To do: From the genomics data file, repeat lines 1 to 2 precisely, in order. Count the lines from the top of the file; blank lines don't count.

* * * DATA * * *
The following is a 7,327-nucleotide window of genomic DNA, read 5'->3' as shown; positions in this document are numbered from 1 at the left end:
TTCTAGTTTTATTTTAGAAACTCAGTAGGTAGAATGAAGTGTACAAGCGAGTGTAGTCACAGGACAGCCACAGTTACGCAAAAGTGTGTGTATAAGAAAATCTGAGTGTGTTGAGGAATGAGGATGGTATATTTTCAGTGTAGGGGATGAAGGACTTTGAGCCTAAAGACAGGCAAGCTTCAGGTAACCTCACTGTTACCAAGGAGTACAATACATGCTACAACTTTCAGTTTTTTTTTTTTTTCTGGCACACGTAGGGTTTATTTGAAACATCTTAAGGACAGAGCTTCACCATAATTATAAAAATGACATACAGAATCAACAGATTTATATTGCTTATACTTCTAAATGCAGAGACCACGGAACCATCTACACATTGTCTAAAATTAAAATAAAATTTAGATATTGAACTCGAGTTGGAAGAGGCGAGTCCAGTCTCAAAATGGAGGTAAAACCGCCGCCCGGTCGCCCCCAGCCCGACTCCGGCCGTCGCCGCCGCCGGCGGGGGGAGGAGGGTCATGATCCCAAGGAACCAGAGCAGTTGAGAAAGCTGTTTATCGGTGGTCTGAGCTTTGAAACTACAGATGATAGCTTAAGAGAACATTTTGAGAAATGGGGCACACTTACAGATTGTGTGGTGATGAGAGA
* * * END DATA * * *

The following is a 7,327-nucleotide window of genomic DNA, read 5'->3' as shown; positions in this document are numbered from 1 at the left end:
TTCTAGTTTTATTTTAGAAACTCAGTAGGTAGAATGAAGTGTACAAGCGAGTGTAGTCACAGGACAGCCACAGTTACGCAAAAGTGTGTGTATAAGAAAATCTGAGTGTGTTGAGGAATGAGGATGGTATATTTTCAGTGTAGGGGATGAAGGACTTTGAGCCTAAAGACAGGCAAGCTTCAGGTAACCTCACTGTTACCAAGGAGTACAATACATGCTACAACTTTCAGTTTTTTTTTTTTTTCTGGCACACGTAGGGTTTATTTGAAACATCTTAAGGACAGAGCTTCACCATAATTATAAAAATGACATACAGAATCAACAGATTTATATTGCTTATACTTCTAAATGCAGAGACCACGGAACCATCTACACATTGTCTAAAATTAAAATAAAATTTAGATATTGAACTCGAGTTGGAAGAGGCGAGTCCAGTCTCAAAATGGAGGTAAAACCGCCGCCCGGTCGCCCCCAGCCCGACTCCGGCCGTCGCCGCCGCCGGCGGGGGGAGGAGGGTCATGATCCCAAGGAACCAGAGCAGTTGAGAAAGCTGTTTATCGGTGGTCTGAGCTTTGAAACTACAGATGATAGCTTAAGAGAACATTTTGAGAAATGGGGCACACTTACAGATTGTGTGGTGATGAGAGA